to venture to say (something); assume (something) as probable (used only in present sing. 1st person): I daresay we will soon finish.
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How to use daresay in a sentence
I daresay a more Irish city even than Boston—gays have marched for years.The Grotesque Ban On Gays In New York’s St Patrick’s Day Parade | Michael Tomasky | March 17, 2014 | THE DAILY BEAST
Some smallish number does that now, but I daresay there are more Bettes and Boonstras.
Really quippy, relevant, observant, and, daresay, relatable dialogue.‘Girls’ Season 3 Trailer Debuts. Is It the Most Relatable Yet? | Kevin Fallon | November 22, 2013 | THE DAILY BEAST
And I daresay that nearly every Democratic politician I can think of, starting with Obama, would denounce such an effort.Jim Messina, How Could You Flip From Barack Obama to David Cameron? | Michael Tomasky | August 5, 2013 | THE DAILY BEAST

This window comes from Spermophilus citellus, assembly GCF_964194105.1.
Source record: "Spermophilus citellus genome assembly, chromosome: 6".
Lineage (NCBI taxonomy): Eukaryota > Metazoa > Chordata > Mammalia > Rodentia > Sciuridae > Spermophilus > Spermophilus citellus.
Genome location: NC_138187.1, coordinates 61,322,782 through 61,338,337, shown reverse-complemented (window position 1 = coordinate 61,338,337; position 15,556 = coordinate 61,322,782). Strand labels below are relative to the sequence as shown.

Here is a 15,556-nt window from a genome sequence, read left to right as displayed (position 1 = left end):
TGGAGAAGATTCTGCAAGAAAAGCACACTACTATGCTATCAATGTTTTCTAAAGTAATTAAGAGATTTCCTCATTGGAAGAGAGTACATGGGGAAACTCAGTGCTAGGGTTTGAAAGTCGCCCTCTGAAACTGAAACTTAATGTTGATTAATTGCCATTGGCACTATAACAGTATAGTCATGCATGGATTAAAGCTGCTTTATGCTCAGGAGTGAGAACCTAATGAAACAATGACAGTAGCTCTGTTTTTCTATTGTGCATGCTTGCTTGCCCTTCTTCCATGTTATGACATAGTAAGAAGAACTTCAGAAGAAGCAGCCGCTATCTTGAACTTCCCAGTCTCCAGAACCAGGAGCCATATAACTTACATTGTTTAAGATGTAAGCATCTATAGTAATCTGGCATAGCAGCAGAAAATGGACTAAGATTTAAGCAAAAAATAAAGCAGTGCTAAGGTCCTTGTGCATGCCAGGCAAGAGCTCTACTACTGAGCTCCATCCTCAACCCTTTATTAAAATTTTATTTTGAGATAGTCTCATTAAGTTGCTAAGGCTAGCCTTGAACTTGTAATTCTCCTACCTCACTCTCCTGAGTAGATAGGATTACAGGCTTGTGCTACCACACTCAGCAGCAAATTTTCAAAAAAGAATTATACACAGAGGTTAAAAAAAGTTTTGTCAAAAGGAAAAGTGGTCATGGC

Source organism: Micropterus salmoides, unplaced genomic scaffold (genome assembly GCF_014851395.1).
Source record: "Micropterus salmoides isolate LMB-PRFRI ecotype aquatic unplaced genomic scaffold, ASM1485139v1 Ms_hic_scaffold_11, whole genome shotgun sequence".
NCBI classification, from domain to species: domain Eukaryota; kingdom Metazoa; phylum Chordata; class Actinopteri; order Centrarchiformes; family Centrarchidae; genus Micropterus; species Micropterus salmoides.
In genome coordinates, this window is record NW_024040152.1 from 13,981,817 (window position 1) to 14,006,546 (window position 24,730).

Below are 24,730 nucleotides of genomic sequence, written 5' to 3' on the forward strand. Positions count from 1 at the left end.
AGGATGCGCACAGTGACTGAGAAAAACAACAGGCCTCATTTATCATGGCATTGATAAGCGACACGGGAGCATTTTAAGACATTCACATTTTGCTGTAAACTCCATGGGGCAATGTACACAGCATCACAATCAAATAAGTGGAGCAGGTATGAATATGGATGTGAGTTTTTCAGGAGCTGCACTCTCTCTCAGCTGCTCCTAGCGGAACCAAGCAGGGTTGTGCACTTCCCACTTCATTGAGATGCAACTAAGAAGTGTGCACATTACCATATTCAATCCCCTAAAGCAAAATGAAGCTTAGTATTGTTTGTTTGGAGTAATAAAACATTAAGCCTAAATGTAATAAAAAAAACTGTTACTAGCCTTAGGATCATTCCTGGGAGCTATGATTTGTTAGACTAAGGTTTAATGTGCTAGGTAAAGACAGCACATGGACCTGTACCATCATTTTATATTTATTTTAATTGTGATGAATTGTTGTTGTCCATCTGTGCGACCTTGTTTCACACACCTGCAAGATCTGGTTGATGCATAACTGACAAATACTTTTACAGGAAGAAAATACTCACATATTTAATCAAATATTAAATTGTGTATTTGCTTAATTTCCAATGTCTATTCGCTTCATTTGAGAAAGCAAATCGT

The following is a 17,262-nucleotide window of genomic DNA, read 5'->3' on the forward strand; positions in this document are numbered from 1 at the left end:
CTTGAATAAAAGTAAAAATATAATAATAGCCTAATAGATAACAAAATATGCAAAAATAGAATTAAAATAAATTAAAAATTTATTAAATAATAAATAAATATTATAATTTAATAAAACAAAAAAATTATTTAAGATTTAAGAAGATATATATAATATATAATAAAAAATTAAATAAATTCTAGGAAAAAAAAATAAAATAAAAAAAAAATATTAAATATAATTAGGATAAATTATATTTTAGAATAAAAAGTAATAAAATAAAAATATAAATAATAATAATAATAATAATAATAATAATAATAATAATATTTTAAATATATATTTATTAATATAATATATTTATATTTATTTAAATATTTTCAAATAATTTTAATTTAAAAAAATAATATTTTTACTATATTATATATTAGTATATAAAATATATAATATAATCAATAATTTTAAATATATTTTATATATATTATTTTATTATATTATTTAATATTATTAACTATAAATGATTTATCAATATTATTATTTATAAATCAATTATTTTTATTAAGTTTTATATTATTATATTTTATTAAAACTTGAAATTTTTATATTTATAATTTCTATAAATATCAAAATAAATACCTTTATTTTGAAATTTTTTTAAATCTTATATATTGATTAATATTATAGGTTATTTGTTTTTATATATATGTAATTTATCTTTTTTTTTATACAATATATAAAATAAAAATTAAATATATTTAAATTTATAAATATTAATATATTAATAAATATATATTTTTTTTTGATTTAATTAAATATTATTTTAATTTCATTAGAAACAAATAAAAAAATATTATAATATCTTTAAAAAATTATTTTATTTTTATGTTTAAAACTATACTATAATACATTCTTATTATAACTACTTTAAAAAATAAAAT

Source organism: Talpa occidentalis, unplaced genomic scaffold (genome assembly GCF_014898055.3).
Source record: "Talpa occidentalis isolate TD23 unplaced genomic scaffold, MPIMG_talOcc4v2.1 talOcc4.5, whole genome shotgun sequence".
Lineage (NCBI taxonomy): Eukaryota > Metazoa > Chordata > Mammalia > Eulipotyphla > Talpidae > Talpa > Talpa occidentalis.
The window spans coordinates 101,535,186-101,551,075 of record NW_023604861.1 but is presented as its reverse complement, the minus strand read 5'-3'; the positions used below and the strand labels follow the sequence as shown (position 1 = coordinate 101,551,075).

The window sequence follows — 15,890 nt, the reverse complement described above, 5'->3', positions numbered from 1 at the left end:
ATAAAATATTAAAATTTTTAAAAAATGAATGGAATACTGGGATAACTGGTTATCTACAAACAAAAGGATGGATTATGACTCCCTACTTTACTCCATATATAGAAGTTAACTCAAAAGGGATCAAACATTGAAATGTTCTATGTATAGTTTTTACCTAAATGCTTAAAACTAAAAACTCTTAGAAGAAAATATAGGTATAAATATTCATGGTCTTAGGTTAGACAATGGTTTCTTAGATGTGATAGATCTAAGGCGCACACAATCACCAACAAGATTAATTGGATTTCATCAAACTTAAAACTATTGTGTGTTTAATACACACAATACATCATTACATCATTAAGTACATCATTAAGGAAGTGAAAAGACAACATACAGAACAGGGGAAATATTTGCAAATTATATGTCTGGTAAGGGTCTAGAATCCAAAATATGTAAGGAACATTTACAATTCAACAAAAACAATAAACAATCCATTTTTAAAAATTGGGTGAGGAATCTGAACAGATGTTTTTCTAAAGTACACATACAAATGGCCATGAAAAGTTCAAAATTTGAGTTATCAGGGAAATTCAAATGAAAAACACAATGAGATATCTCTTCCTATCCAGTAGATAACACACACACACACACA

I daresay that the tragedy of the death of Younès is, unfortunately, nothing unusual.
I daresay,' said Uncle Oldys suddenly: so suddenly that Mrs. Maple stopped short.A Thin Ghost and Others | M. R. (Montague Rhodes) James
I daresay I shouldn't call her "horrid," and of course she's your aunt, and I can scarcely believe she does know all about you.
I daresay Lady Myrtle didn't notice; at least, if she did, she couldn't have thought you knew anything about her family affairs.
I daresay you'll be angry with me for not having told you about it before, but I can't help it if you are.
I daresay having Robin Redbreast to go to makes it much nicer for you; I suppose you'll go there a good deal during the holidays.
Other Idioms and Phrases with daresay
see I dare say.
The American Heritage® Idioms Dictionary Copyright © 2002, 2001, 1995 by Houghton Mifflin Harcourt Publishing Company. Published by Houghton Mifflin Harcourt Publishing Company.